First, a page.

Is Retinyl Palmitate The Best Retinoid For Very Sensitive Skin?

by Gio
is retinyl palmitate an effective alternative to retinol?

So, you want to use retinol but the littlest sprinkle turns your skin into a red, itchy, painful mess? Boo hoo!

Retinol is one of those antiaging divas sensitive skin can’t stand. Dare to put them in touch and it’ll repay you with irritation.

But that doesn’t mean you have to give up on the anti aging power of retinoids (the family retinol belongs to). Retinol may be too strong for you, but it’s little cousin retinyl palmitate is way gentler and will get along with your skin much better.

But, wait! Didn’t the Environmental Working Group warn us that retinyl palmitate causes cancer? Yep, but the EWG can’t read a scientific study properly even if their life depended on it.

I don’t want to diss anyone, but this is one (of the many) studies they got wrong. Here’s why retinyl palmitate is harmless – the most friendly retinoid for sensitive skin:

What Is Retinyl Palmitate?

Retinyl Palmitate is the gentlest form of Vitamin A. It’s made with retinol and palmitic acid. Here’s the family tree:

Retinyl palmitate ⇒ Retinol ⇒ Retinaldehyde  Retinoic acid

As you can see, retinyl palmitate is the farthest away from retinoid acid. Retinoic acid is the active form of vitamin A. All forms of retinoid must be converted to it to work their magic on wrinkles.

Retinaldehyde is the most effective because the conversion takes one step. Retinyl palmitate, on the other hand, must first be converted into retinol and then into retinoid acid.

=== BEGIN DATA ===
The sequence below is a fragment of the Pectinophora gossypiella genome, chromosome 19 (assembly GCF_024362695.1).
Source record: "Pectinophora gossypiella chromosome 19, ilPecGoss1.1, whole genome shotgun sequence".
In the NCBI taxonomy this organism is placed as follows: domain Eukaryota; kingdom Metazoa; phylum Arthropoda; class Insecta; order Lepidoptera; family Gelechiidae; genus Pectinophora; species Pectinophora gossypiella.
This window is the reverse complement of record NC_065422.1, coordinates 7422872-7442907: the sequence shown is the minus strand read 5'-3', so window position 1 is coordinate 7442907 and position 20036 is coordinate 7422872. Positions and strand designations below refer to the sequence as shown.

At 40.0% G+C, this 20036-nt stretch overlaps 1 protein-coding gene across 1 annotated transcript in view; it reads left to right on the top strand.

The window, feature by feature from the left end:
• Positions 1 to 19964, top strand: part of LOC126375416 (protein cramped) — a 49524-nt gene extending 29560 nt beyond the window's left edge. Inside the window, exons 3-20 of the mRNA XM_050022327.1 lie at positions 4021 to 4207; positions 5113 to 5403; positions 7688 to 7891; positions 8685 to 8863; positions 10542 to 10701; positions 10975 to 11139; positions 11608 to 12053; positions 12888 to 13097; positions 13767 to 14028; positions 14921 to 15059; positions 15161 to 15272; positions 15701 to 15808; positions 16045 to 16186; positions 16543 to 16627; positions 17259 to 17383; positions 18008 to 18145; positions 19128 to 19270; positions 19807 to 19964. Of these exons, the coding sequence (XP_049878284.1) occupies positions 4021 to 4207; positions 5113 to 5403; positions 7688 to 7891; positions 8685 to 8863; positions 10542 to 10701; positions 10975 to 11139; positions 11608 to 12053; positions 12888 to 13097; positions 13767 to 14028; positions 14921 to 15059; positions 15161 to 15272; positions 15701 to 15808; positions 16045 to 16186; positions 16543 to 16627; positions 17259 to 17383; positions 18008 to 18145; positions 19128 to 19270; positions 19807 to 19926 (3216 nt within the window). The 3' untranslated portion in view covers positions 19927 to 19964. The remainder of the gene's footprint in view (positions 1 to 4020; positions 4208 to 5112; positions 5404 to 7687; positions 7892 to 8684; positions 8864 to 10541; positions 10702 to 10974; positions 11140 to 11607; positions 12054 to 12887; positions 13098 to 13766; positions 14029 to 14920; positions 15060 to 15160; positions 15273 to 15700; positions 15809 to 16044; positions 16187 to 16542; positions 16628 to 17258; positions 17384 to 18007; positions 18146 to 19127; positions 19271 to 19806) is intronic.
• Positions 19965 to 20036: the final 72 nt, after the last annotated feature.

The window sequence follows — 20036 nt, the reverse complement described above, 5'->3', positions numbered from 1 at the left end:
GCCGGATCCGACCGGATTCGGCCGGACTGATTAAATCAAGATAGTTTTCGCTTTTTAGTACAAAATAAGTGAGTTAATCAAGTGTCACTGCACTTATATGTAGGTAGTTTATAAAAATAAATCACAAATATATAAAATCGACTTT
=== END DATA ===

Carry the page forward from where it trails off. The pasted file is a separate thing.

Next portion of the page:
This long conversion process makes retinyl palmitate more gentle than all other forms of retinoids. The trade off? It’s the one that takes the longest to work.

Related: Which Form Of Vitamin A Is Best For You?


Need help creating an anti-aging routine that really works? Sign up to the newsletter below to receive the “Anti-Aging Skincare Routine Cheatsheet” (it includes product recommendations, too!).


What Does Retinyl Palmitate Do For Your Skin?

Retinyl palmitate is a retinoid and, like all retinoids, it helps fight premature aging in three different ways:

  • It destroys free radicals before they give you wrinkles and dark spots
  • It boosts collagen, the protein that keeps skin firm
  • It speeds up cellular turnover (the skin’s natural exfoliating process) to reveal brighter and smoother skin

But, it does this very slowly. It takes a very long time to see some results. I’m talking MONTHS, not days.